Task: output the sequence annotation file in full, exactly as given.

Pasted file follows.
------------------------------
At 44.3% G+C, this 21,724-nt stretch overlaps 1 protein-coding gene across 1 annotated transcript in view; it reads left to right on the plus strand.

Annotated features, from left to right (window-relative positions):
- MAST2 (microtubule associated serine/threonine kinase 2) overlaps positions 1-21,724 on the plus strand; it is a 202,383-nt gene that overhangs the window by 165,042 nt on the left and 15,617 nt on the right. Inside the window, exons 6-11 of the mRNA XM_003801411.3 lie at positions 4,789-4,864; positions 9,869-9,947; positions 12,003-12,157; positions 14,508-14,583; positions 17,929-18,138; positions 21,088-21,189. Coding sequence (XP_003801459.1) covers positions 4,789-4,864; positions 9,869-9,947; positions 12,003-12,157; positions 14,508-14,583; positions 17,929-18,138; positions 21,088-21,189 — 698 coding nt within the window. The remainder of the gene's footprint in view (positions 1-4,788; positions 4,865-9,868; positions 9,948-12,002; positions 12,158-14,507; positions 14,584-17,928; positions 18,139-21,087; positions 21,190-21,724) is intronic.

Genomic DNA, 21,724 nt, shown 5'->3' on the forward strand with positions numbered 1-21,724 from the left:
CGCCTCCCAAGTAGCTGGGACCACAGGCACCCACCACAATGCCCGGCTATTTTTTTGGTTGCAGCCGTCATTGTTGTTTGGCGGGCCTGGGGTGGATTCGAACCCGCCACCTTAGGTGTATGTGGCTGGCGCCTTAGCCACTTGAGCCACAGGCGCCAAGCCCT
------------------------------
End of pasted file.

At 44.3% G+C, this 21,724-nt stretch overlaps 1 protein-coding gene across 1 annotated transcript in view; it reads left to right on the plus strand.

Annotated features, from left to right (window-relative positions):
- MAST2 (microtubule associated serine/threonine kinase 2) overlaps positions 1-21,724 on the plus strand; it is a 202,383-nt gene that overhangs the window by 165,042 nt on the left and 15,617 nt on the right. Inside the window, exons 6-11 of the mRNA XM_003801411.3 lie at positions 4,789-4,864; positions 9,869-9,947; positions 12,003-12,157; positions 14,508-14,583; positions 17,929-18,138; positions 21,088-21,189. Coding sequence (XP_003801459.1) covers positions 4,789-4,864; positions 9,869-9,947; positions 12,003-12,157; positions 14,508-14,583; positions 17,929-18,138; positions 21,088-21,189 — 698 coding nt within the window. The remainder of the gene's footprint in view (positions 1-4,788; positions 4,865-9,868; positions 9,948-12,002; positions 12,158-14,507; positions 14,584-17,928; positions 18,139-21,087; positions 21,190-21,724) is intronic.

Genomic DNA, 21,724 nt, shown 5'->3' on the forward strand with positions numbered 1-21,724 from the left:
CGCCTCCCAAGTAGCTGGGACCACAGGCACCCACCACAATGCCCGGCTATTTTTTTGGTTGCAGCCGTCATTGTTGTTTGGCGGGCCTGGGGTGGATTCGAACCCGCCACCTTAGGTGTATGTGGCTGGCGCCTTAGCCACTTGAGCCACAGGCGCCAAGCCCT